Research into sucessful communities of practice by Emily Webber, following on from her book

Tools to keep the community conversation going?

Face to face is the best way for any group of people to communicate for many reasons that I won’t go into right now, but communities also need ways in which to continue the conversation outside of the time that they spend together.

We live in a time where is an abundance of tools to help them do that, each with their own benefits. I asked people what tools they used and why.  Here are the two most popular and why:


Slack is really popular at the moment. It allows for real-time conversation and has a bunch of options to integrate with other services. The thing that I think makes slack so beneficial to communities (and teams) is that it allows for multiple channels and that it automatically sets up a random channel. Random conversations are really important to communities and teams as it helps to build trust (and increase exposure to cat gifs). Many closed and public communities use slack, but it can be blocked by the more security heavy organisations, so can be excluding. The real-time nature of it can be distracting and if you miss a conversation, you can spend a long time scrolling back to catch up.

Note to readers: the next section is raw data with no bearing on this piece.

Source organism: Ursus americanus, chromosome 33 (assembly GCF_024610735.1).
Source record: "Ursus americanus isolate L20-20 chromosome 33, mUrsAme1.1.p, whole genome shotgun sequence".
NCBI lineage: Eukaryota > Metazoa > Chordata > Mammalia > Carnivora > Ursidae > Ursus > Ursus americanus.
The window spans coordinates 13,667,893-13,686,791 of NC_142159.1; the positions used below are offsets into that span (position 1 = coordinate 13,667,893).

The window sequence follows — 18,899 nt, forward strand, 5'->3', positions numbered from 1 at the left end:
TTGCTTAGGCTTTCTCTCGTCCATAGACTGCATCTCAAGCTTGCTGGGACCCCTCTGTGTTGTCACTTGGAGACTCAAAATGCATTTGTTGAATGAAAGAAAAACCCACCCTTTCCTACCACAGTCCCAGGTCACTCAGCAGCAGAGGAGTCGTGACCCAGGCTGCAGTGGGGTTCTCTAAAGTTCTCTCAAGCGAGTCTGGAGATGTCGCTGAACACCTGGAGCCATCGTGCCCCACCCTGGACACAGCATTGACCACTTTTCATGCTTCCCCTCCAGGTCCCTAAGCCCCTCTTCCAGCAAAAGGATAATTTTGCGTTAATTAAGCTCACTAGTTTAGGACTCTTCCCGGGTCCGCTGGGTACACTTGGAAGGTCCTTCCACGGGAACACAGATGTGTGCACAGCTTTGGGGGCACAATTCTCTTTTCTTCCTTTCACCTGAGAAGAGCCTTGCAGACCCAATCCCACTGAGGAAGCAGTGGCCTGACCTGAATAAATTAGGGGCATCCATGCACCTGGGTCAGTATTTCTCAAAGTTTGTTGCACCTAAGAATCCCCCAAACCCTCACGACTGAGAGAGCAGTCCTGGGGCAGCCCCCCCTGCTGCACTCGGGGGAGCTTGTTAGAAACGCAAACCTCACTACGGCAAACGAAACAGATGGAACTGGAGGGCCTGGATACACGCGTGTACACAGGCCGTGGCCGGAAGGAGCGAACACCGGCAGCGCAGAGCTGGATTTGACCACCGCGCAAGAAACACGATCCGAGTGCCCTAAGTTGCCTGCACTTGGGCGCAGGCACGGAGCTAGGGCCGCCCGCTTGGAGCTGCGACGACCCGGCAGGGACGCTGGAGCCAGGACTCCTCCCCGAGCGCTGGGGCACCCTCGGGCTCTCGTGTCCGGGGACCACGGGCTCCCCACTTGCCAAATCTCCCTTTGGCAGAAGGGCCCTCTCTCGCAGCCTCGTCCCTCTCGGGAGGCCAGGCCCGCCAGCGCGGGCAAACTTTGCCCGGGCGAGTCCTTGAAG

Slack is a place for real-time conversation and things can get lost if you are not on it all the time. And if you are on it all the time, it can be overwhelming.


Email is very prevalent and is used support communities. A recurring theme that I’ve seen with communities is that because of restrictions that some organisations put on the use of online tools, email is the fall back which doesn’t exclude people. It’s asynchronous, so you can pick it up when you need to, although not all email clients are great at dealing with long threaded conversations.

Other tools that were mentioned were:

If you have any tools that you use, please add in the comments below and why you use them.

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